It’s a sign of the times that renderings of condominiums which do not yet exist or have permits are shown on a real estate listing for the 112-year-old Regency Ballroom, which is now on the selling block.
The famed Regency Ballroom concert and banquet hall at Van Ness Avenue and Sutter Street has been in recent years leased to and managed by Goldenvoice, the same L.A-based entertainment outfit that runs the Warfield, the Great American Music Hall, and the Coachella Music Festival. Their parent company Anschutz Entertainment Group is owned by Philip Anschutz, whose politics are far out of line from most of the acts they book, and fans who buy tickets to these shows. But this has never disrupted the lucrative nature of their big-money concert tour bookings, COVID-19 is what disrupted concert tour bookings.
And it may or may not be pandemic economic fallout that’s led to the Regency being put up for sale, as first reported last week by the San Francisco Business Times. But in follow-up reporting over the weekend, the Chronicle notes that the venue "will continue to book concerts at the lower-level Regency Ballroom for the immediate future," with the president of listing realtor Compass Commercial California saying the “current operation will remain in place after the sale.”
That said, the listing for the property also says “for sale or full building lease,” so Goldenvoice may not have an ironclad permanent arrangement there.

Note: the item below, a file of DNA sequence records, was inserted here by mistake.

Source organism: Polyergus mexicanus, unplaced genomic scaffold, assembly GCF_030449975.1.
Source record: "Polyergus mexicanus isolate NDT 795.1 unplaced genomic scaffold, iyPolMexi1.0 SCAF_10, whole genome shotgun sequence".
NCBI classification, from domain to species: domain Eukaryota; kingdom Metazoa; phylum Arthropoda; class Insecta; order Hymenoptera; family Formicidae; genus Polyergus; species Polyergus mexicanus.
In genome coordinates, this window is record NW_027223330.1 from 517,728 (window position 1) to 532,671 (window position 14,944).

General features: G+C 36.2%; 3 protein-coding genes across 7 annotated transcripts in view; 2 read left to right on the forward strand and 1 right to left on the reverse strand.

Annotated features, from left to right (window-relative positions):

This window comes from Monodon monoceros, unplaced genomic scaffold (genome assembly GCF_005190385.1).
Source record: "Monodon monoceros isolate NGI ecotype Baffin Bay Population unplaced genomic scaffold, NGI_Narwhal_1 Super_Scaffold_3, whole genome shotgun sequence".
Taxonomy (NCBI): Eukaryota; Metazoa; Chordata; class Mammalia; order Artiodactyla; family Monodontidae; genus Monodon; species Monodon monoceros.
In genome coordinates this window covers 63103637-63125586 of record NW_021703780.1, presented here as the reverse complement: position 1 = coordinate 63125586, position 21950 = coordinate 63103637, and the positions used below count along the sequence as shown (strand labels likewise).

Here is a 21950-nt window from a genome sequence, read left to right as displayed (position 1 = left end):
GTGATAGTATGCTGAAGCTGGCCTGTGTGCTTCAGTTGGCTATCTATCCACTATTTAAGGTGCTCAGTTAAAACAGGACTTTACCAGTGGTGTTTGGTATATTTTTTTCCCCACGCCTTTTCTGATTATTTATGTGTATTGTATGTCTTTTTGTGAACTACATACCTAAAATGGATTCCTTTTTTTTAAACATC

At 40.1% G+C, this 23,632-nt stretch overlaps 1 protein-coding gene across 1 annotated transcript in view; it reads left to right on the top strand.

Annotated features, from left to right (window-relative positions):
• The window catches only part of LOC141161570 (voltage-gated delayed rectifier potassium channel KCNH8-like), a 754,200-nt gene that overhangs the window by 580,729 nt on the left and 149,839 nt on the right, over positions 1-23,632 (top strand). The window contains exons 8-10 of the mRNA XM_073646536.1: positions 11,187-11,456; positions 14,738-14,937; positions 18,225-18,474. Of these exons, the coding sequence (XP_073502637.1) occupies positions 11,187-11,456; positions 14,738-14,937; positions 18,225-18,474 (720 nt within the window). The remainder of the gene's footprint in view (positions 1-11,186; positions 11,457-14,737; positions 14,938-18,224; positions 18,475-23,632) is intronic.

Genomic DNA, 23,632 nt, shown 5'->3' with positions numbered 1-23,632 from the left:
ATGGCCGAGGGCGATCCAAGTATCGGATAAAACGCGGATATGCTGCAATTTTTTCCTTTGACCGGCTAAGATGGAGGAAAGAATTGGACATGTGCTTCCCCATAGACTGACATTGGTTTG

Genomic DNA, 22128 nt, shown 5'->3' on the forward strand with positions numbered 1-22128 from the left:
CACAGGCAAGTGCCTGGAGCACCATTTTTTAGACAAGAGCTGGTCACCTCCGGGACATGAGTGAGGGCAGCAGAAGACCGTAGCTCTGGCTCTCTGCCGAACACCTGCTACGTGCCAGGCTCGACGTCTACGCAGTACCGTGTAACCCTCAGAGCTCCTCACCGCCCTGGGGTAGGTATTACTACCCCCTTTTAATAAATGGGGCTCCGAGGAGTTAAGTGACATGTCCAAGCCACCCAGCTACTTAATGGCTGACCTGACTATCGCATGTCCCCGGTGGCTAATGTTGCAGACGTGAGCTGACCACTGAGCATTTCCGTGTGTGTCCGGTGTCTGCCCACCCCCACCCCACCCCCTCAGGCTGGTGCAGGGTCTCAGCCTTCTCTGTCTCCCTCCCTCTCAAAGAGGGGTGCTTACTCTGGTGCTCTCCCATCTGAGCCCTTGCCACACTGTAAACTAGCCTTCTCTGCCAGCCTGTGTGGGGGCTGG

But big changes may be coming on top of the venue, even if it remains a concert hall and rental venue. Check out the promotional rendering above, which depicts five stories of add-on condominiums which currently do not exist. The listing for the Regency says that “the zoning allows construction above the roofline for additional uses including residential and medical office condos. Successfully designing and merging these new and redevelopment options will forge a fresh legacy for the future.”
There's also a pretty nice drone fly-through video of the 65,000 square-foot interior, which does retain many vintage elements of its original 1909 incarnation as a Masonic Lodge. The place was a movie theater from 1he 1960s til the early 90s, and was last sold in 1997 for $3.7 million. Obviously, the San Francisco real estate market has... evolved since then.
It should be noted that anyone who wants to build condos on top of this will still have to go through San Francisco's intense permitting process, which could easily be stymied if historic preservationists decide to stand in the way.
The venue’s upcoming calendar does show that concerts are scheduled there through June 2022, with shows including Gwar, JPEGMAFIA, and the Wombats.
Top Image: Jenica P. via Yelp